Fact Check

Mugshots of Antifa Members Arrested at Charlottesville?

Multiple mugshots were falsely claimed to show Antifa members who were arrested during a white nationalist rally in Charlottesville.

Published Aug 23, 2017

A series of mugshots show all of the Antifa members who were arrested at a white nationalist rally in Charlottesville, Virginia.

In August 2017, a set of mugshots was circulated on social media along with the claim that they showed members of the anti-fascist group "Antifa" who had been arrested while protesting a white nationalist rally in Charlottesville, Virginia:

These mugshots were not related to the infamous white nationalist "Unite the Right" rally held in Charlottesville on 12 August 2017. Rather, these mugshots were taken after a labor rights protest in Portland, Oregon, over three months earlier:

What began as a peaceful march for labor rights on May Day in Portland turned violent as a group of self-described anarchists threw objects at officers and officers fired non-lethal weapons back. Police canceled the permitted march and deemed it a riot as tensions escalated.

Portland police arrested 25 protesters, on charges ranging from arson to assault, criminal mischief and theft. All 25 suspects were cited for failing to obey a peace officer, and police said the arrests will be reviewed for additional charges.

"In Portland we respect peaceful protest, but we do not and cannot support acts of violence and vandalism," Portland Mayor Ted Wheeler said Tuesday morning. "That's not political speech. That's crime."

"Last night was another chapter in a story that has become all too familiar in Portland: Protests that begin peacefully but devolve quickly due to the actions of those whose only desire is to damage people and property," he said.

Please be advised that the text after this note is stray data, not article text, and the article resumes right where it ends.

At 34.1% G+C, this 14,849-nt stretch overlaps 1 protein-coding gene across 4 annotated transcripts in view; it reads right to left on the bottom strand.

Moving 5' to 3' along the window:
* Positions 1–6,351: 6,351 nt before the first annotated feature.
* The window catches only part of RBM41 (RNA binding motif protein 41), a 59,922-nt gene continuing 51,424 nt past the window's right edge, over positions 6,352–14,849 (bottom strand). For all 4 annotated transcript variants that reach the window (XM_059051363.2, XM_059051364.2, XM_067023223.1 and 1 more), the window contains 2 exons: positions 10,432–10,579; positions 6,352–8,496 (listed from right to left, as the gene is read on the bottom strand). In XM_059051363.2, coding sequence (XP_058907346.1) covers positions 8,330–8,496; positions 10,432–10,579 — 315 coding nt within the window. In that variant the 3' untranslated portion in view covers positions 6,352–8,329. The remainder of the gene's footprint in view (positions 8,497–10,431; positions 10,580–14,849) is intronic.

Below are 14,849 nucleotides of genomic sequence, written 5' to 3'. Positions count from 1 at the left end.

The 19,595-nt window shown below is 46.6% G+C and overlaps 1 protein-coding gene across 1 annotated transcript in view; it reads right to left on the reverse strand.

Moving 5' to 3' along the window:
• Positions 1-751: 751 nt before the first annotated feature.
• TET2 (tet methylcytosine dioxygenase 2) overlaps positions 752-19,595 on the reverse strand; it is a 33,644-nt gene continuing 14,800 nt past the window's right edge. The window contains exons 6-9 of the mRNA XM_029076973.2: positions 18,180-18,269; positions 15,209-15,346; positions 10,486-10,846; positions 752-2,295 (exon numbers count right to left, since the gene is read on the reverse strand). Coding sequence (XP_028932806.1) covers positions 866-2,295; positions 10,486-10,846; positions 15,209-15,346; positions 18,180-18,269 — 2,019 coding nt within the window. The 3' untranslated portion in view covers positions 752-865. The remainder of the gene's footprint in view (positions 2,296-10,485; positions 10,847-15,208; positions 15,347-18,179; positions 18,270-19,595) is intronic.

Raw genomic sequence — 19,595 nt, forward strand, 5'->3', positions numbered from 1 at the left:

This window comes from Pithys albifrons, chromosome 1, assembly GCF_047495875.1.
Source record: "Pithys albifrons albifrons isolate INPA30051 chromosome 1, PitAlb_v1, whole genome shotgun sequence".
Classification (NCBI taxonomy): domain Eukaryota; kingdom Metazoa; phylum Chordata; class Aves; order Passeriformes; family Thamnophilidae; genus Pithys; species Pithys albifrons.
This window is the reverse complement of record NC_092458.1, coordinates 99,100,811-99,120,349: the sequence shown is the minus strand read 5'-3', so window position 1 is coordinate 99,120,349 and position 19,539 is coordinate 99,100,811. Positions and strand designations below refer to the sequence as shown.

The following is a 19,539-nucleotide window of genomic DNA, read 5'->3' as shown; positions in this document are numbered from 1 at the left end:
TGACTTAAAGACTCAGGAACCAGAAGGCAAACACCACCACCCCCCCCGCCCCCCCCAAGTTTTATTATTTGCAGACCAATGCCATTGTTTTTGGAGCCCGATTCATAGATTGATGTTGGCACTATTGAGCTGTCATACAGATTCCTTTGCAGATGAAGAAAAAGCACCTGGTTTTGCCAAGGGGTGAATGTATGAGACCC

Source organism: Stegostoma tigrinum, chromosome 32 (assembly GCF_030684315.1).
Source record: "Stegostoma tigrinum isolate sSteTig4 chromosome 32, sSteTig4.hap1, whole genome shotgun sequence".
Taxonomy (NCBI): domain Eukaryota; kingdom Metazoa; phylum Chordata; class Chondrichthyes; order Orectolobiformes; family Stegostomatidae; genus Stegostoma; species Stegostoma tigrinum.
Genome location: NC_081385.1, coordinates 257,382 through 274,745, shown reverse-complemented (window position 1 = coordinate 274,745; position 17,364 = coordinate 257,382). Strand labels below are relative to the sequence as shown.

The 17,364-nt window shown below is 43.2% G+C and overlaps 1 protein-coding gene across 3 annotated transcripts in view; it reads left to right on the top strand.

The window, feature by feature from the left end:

It's unclear if any of pictured individuals were specifically connected to an Antifa group, although the Washington Post noted that the May Day march in Portland did involve a large number of antifascists:

But in Portland, where the May Day march included a large contingent of black bloc anarchists and “antifascists,” there was significant damage left in its wake. As the march turned by the federal courthouse in the early evening, rocks collided with the windows. Soon a smoke bomb went off, then Pepsi cans flew over the crowd at police.

Not only does the graphic in question not depict Antifa members who were arrested for protesting the white nationalist rally in Charlottesville, Virginia, but it includes far too many people to be related to arrests stemming from the "Unite the Right" rally. According to an Associated Press report, only four men were arrested in connection with violence that broke out at the Charlottesville rally: James Alex Fields, Jr. was arrested and charged with second-degree murder after he after he drove his car into a crowd of protesters and killed a woman, and three other men were also arrested for various crimes:

The Virginia State Police announced late Saturday that Troy Dunigan, a 21-year-old from Chattanooga, Tennessee, was charged with disorderly conduct; Jacob L. Smith, a 21-year-old from Louisa, Virginia, was charged with assault and battery; and James M. O'Brien, 44, of Gainesville, Florida, was charged with carrying a concealed handgun.

Virginia Governor Terry McAuliffe also called for the arrest of those who were seen on a video severely beating a black man named Deandre Harris during the rally. Chris Cantwell, a white nationalist who was interviewed by Vice before the rally, may also face charges related to his attendance at the event.


Stolberg, Sheryl.   "Man Charged After White Nationalist Rally in Charlottesville Ends in Deadly Violence."     The New York Times.   12 August 2017.

Stevens, Matt.   "Christopher Cantwell, White Nationalist in Vice Video, Braces for Charges."     The New York Times.   21 August 2017.

Wilson, Patrick.   "Gov. McAuliffe Wants Arrests in Beating of Man in Charlottesville During White Supremacist Violence."     Richmond Times-Dispatch.   21 August 2017.

Associated Press.   "Charlottesville Rally Deaths and Arrest: What We Know Sunday."     13 August 2017.

Somashekhar, Sandhya.   "Marches, Sit-ins and Arrests at May Day Protests."     The Washington Post.   1 May 2017.

KGW-TV [Portland].   "Mayor on May Day Riot: 'That's Not Political Speech. That's Crime.'"     2 May 2017.

Dan Evon is a former writer for Snopes.